the special handling for the qualified form is not widely the special handling for the qualified form is not widely
implemented. implemented.
Note: This directive uses the quoted-string form of the argument Note: This directive uses the quoted-string form of the argument
syntax. Senders SHOULD NOT use the token form (even if quoting syntax. A sender SHOULD NOT generate the token form (even if quoting
appears not to be needed for single-entry lists). appears not to be needed for single-entry lists).
7.2.2.3. no-store 5.2.2.3. no-store
The "no-store" response directive indicates that a cache MUST NOT The "no-store" response directive indicates that a cache MUST NOT
store any part of either the immediate request or response. This store any part of either the immediate request or response. This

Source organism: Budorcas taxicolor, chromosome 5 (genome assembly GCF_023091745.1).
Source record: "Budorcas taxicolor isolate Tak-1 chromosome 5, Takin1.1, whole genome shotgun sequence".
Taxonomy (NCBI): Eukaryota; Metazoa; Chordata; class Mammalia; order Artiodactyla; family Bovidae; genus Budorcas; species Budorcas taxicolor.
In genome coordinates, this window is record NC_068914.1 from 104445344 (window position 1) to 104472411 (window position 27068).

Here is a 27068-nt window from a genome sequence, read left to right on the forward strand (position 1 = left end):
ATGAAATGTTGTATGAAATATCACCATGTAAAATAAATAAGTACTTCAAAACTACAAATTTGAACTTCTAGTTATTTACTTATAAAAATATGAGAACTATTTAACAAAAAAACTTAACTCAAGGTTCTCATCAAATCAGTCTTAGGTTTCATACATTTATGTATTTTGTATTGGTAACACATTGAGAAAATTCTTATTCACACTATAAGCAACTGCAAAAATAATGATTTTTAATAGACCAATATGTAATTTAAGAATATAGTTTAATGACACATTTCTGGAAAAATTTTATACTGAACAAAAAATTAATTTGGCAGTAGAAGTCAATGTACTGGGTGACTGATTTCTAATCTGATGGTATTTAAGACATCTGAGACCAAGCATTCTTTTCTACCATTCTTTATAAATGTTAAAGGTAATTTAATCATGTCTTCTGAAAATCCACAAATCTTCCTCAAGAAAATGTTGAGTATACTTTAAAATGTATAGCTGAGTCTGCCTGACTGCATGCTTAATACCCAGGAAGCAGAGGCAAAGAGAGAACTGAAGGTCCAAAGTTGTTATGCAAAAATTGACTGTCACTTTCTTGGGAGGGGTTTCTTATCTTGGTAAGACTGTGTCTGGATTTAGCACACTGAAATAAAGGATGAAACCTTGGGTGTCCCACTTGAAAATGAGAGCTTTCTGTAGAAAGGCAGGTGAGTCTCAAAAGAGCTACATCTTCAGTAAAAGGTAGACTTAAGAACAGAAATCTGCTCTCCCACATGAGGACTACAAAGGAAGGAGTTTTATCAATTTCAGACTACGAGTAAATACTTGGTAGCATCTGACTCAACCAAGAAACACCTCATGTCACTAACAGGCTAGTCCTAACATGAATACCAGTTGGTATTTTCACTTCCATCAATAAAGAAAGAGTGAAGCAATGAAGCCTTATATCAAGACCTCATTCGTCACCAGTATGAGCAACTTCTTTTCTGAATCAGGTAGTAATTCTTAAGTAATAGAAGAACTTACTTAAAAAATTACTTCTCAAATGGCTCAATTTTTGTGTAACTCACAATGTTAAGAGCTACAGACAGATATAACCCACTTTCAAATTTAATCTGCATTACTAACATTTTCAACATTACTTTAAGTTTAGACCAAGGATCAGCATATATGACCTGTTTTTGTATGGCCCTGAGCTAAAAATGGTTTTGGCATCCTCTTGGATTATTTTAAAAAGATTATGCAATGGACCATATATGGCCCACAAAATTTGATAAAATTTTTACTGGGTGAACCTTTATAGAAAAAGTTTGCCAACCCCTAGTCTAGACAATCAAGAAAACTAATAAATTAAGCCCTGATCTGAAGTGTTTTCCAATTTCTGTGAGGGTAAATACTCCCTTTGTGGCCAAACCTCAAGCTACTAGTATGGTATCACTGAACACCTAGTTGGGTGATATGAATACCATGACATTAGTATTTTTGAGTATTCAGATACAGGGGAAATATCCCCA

directive applies to both private and shared caches. "MUST NOT directive applies to both private and shared caches. "MUST NOT
store" in this context means that the cache MUST NOT intentionally store" in this context means that the cache MUST NOT intentionally
store the information in non-volatile storage, and MUST make a best- store the information in non-volatile storage, and MUST make a best-
effort attempt to remove the information from volatile storage as effort attempt to remove the information from volatile storage as
promptly as possible after forwarding it. promptly as possible after forwarding it.
This directive is NOT a reliable or sufficient mechanism for ensuring This directive is NOT a reliable or sufficient mechanism for ensuring